But for three hours of non-existing I sat curled up on a fake hotel room couch, freezing my gangster wife butt off, with 80s hair and a book that I was too tired to read. At 12:30am I was somewhere between falling asleep and contemplating why I ever agreed to this madness, when my "minder" appeared at the door. I knew I only had one scene left so I was sporting a serious case of BRING. IT. ON. Let's get this baby DONE so I can get HOME to a BED and maybe even some SLEEP. Did I mention I had to be up at 7am for work the next morning?
But, alas, my minder had other news. "Are you hungry Natalie?" she asked.
If a bed is food, then yes. I am hungry. Very, very hungry.
"It's time for dinner - the crew are heading up to the cafeteria" she went on.
Dinner? Really? At 12:30am? When I only have one scene left?
Apparently. So, through bleary eyes, I followed miss minder across the massive television station complex, possibly passing through the centre of the earth on the way, and into a dimly lit canteen, where I chewed on cardboard instant noodles. At 12:30am.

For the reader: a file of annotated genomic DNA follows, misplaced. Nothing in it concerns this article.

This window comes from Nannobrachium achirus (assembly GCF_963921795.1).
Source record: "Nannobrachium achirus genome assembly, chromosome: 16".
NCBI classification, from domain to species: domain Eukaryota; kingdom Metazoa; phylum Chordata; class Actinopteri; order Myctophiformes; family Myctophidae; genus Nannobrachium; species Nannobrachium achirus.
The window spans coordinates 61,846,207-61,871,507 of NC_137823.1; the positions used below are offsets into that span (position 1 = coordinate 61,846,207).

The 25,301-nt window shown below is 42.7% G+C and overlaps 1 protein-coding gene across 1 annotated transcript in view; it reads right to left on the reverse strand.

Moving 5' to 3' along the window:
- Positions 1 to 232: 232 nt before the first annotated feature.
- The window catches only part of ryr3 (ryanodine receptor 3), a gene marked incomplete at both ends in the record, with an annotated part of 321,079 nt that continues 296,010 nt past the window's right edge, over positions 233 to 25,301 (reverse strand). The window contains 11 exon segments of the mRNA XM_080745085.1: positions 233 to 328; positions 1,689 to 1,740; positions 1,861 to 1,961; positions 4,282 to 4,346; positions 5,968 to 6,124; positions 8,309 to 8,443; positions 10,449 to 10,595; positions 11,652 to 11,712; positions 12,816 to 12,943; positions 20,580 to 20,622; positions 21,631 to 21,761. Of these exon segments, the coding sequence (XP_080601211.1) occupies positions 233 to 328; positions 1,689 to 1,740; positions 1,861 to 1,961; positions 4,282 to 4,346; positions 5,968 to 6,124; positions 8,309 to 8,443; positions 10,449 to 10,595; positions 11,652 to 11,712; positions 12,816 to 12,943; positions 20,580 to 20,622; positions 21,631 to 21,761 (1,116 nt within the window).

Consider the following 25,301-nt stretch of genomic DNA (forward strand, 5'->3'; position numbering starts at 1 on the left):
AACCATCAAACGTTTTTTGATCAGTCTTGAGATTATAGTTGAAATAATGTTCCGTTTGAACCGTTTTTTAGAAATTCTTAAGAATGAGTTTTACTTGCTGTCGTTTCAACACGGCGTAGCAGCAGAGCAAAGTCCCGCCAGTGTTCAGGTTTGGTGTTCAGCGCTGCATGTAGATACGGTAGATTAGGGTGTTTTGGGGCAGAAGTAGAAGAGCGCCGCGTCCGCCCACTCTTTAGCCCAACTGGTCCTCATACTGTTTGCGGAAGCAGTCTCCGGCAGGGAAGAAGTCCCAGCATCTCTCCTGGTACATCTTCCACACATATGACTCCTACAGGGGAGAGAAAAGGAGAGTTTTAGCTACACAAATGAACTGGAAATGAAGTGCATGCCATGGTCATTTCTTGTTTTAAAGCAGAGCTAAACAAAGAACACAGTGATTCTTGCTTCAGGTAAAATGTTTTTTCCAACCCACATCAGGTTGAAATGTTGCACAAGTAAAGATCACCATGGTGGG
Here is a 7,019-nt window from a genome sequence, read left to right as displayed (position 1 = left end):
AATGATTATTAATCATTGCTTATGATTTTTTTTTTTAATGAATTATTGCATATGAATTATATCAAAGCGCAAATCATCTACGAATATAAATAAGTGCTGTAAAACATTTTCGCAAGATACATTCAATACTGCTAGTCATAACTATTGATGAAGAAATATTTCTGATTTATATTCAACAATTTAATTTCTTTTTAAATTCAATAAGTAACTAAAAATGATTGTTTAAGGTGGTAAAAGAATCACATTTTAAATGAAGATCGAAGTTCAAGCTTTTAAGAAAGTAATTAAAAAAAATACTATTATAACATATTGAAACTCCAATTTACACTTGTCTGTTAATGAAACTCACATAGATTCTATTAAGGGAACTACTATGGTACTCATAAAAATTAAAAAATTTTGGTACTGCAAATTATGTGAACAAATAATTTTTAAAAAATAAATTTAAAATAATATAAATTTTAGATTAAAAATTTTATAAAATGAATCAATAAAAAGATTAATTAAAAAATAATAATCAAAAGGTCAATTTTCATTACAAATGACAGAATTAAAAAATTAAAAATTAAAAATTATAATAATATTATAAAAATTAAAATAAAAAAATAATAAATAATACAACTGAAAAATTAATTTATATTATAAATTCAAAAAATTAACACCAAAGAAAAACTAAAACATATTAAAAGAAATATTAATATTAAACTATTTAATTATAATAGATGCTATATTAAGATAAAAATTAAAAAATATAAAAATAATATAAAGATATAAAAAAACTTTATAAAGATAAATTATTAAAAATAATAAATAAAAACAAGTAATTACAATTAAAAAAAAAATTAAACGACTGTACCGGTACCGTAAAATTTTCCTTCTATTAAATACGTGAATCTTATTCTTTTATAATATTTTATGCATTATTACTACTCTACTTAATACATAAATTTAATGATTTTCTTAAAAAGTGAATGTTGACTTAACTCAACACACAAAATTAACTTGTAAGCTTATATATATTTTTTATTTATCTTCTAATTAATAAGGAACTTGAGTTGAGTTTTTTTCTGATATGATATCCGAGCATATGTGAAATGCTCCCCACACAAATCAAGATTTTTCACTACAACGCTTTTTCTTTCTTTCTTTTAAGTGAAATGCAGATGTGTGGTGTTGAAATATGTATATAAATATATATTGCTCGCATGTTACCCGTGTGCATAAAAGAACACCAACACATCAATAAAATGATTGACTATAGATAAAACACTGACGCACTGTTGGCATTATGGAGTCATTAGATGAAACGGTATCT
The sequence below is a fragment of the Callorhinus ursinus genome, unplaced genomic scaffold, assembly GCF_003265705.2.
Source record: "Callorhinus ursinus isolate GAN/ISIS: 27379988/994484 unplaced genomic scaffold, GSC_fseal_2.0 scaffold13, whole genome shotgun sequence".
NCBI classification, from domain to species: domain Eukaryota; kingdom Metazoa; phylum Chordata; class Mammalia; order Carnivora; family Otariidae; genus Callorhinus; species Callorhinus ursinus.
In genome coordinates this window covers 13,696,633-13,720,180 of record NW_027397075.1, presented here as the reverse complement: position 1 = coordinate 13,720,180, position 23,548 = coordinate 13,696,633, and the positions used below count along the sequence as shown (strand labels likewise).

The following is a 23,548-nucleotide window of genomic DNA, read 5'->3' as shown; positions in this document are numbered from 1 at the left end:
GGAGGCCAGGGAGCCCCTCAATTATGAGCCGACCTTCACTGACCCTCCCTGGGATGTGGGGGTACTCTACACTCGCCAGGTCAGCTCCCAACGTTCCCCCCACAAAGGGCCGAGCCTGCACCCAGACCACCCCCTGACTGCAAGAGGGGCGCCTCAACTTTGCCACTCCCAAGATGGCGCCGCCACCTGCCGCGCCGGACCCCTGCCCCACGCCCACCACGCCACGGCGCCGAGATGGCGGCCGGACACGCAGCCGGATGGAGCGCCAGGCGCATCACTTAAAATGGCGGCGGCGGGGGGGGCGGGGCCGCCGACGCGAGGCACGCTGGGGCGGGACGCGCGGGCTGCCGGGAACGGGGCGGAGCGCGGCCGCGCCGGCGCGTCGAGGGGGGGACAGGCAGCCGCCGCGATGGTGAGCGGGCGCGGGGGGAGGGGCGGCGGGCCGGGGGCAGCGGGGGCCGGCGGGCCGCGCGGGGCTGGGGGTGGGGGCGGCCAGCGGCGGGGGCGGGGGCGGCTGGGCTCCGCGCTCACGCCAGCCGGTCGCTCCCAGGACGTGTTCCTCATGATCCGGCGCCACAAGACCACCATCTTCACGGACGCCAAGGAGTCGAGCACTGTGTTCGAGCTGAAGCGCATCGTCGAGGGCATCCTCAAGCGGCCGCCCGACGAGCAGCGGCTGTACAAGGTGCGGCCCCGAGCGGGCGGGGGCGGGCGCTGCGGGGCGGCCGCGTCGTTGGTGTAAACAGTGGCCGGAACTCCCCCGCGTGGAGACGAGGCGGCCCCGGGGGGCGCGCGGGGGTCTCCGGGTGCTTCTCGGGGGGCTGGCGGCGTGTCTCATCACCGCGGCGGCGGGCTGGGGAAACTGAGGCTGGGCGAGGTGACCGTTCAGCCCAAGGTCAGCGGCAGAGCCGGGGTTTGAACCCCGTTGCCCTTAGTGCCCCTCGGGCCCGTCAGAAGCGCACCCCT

Straight after dinner I was like a woman possessed. Get me on set. Let's do this scene. C'mon. No more waiting. I'm ready. I'm gangster. I'm Spanish. I'm 80s. I'm whatever you want me to be. I'm ready.
And as the director finally called me up, after having 24 hours to practice the lines for my longest scene in the episode, I went on set and - went totally blank. They rolled the camera. A famous Hong Kong actor was glaring at me in a white 'Smooth Criminal' gangster suit. Fake guns were pointed at heads. A beautiful woman was tied up with a rope and sniffling. I was on.
And I had no idea what I was supposed to say.
As the director turned and looked at me, I felt like yelling - I ONLY DON'T REMEMBER MY LINES BECAUSE IT'S 1 O'CLOCK IN THE MORNING YOU CRAZY PEOPLE! MY BRAIN HAS GIVEN UP! IT'S ASLEEP! IT'S HASTA LA VISA BABY! NIENTE! ADIOS AMIGOS! YOU ARE ALL LOCO!
But kind-famous-actor-man whispered my lines to me and my brain clicked back into gear. I delivered the performance to the director's liking, got changed like there was a fire, snapped up my things, made it through a 45-minute bus ride to the next big township, hailed a cab, and was home by 4:00am.
I had begun my Hong Kong acting career.